Tuesday, October 18, 2011

Hispid Hare

Caprolagus hispidus
Today's animal is one of the rarest mammals in the entire world, but many people have never even heard of it! The Hispid Hare (which is actually technically a Rabbit) is an endangered species that had a population of only around 110 individuals as of 2001.

Hispid Hares were thought to be extinct in the early 1960s, but then an individual surfaced in 1966. They have a very small range that covers parts of India and Nepal, and their numbers are on the decline due to habitat loss within that range. They are also mistakenly hunted due to their resemblance to another, more common, Hare species. Hispid Hares have not done well in captivity.

Unfortunately, because they are so rare we know very little about the behavior of these Hares. They live in grassland areas, are herbivores, and they do not appear to dig burrows. They have been described as "slow moving."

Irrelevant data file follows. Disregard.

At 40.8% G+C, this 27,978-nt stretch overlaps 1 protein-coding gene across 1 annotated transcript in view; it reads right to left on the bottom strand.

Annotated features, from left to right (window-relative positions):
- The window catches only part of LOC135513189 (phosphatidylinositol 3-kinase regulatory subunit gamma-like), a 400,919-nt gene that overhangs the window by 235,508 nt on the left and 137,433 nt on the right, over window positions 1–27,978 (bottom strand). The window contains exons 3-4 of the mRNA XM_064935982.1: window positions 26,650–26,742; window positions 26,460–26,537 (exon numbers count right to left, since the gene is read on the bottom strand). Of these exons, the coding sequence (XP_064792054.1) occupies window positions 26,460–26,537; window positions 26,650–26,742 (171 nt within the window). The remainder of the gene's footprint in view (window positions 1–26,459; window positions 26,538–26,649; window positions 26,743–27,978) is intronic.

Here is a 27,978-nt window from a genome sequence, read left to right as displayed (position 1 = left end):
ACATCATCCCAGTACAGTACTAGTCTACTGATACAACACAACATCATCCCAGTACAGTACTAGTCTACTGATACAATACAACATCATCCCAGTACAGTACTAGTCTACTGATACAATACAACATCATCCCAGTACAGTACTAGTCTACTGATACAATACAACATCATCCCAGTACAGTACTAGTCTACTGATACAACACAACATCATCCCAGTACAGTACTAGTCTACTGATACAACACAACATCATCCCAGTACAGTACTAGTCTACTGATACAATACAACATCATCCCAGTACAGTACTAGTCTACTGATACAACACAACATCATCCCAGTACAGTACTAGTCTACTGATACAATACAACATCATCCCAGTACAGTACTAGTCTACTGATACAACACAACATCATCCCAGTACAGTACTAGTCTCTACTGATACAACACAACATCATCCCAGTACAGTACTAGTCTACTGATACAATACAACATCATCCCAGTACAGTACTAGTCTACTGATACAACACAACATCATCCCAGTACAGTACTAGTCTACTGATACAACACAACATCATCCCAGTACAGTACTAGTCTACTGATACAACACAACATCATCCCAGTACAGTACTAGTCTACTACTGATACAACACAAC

As a final side note, let's quickly discuss the difference between Rabbits and Hares. For one, Hares are found within the genus Lepus. Secondly, young Hares are born more developed than young Rabbits are, because they are born above ground, not in burrows (meaning they have to fend for themselves more quickly). And thirdly, Rabbits tend to hide from predators, while Hares attempt to outrun them. Rabbits have also been domesticated. Hares have not.

IUCN Status : Endangered
Location : India and Nepal
Size : Length up to 21in (53cm), Weight up to 5.5lbs (2.5kg) 
Classification : Phylum : Chordata -- Class : Mammalia -- Order : Lagomorpha
Family : Leporidae -- Genus : Caprolagus -- Species : C. hispidus

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